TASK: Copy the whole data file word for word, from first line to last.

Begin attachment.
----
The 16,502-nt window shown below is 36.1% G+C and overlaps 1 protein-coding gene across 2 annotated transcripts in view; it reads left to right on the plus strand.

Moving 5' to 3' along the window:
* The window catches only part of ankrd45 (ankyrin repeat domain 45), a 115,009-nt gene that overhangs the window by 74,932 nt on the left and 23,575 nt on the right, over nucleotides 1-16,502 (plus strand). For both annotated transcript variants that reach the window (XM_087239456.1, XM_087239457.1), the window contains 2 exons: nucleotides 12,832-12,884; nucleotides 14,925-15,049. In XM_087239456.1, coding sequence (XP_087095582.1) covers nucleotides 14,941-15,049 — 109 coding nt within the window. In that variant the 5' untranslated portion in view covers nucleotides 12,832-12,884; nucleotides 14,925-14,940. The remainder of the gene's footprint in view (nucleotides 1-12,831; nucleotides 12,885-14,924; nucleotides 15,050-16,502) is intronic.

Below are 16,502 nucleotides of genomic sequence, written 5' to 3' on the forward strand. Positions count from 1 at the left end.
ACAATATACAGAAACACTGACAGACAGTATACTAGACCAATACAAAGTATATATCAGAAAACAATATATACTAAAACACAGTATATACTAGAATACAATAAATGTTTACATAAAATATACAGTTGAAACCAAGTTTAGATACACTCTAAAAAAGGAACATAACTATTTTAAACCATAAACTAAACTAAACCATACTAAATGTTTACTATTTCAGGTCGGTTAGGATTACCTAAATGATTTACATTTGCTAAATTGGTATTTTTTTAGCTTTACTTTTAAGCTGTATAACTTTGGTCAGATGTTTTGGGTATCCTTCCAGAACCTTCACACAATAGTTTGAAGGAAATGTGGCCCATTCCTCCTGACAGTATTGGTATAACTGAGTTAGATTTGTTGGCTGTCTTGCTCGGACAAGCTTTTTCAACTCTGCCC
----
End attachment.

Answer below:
The 16,502-nt window shown below is 36.1% G+C and overlaps 1 protein-coding gene across 2 annotated transcripts in view; it reads left to right on the plus strand.

Moving 5' to 3' along the window:
* The window catches only part of ankrd45 (ankyrin repeat domain 45), a 115,009-nt gene that overhangs the window by 74,932 nt on the left and 23,575 nt on the right, over nucleotides 1-16,502 (plus strand). For both annotated transcript variants that reach the window (XM_087239456.1, XM_087239457.1), the window contains 2 exons: nucleotides 12,832-12,884; nucleotides 14,925-15,049. In XM_087239456.1, coding sequence (XP_087095582.1) covers nucleotides 14,941-15,049 — 109 coding nt within the window. In that variant the 5' untranslated portion in view covers nucleotides 12,832-12,884; nucleotides 14,925-14,940. The remainder of the gene's footprint in view (nucleotides 1-12,831; nucleotides 12,885-14,924; nucleotides 15,050-16,502) is intronic.

Below are 16,502 nucleotides of genomic sequence, written 5' to 3' on the forward strand. Positions count from 1 at the left end.
ACAATATACAGAAACACTGACAGACAGTATACTAGACCAATACAAAGTATATATCAGAAAACAATATATACTAAAACACAGTATATACTAGAATACAATAAATGTTTACATAAAATATACAGTTGAAACCAAGTTTAGATACACTCTAAAAAAGGAACATAACTATTTTAAACCATAAACTAAACTAAACCATACTAAATGTTTACTATTTCAGGTCGGTTAGGATTACCTAAATGATTTACATTTGCTAAATTGGTATTTTTTTAGCTTTACTTTTAAGCTGTATAACTTTGGTCAGATGTTTTGGGTATCCTTCCAGAACCTTCACACAATAGTTTGAAGGAAATGTGGCCCATTCCTCCTGACAGTATTGGTATAACTGAGTTAGATTTGTTGGCTGTCTTGCTCGGACAAGCTTTTTCAACTCTGCCC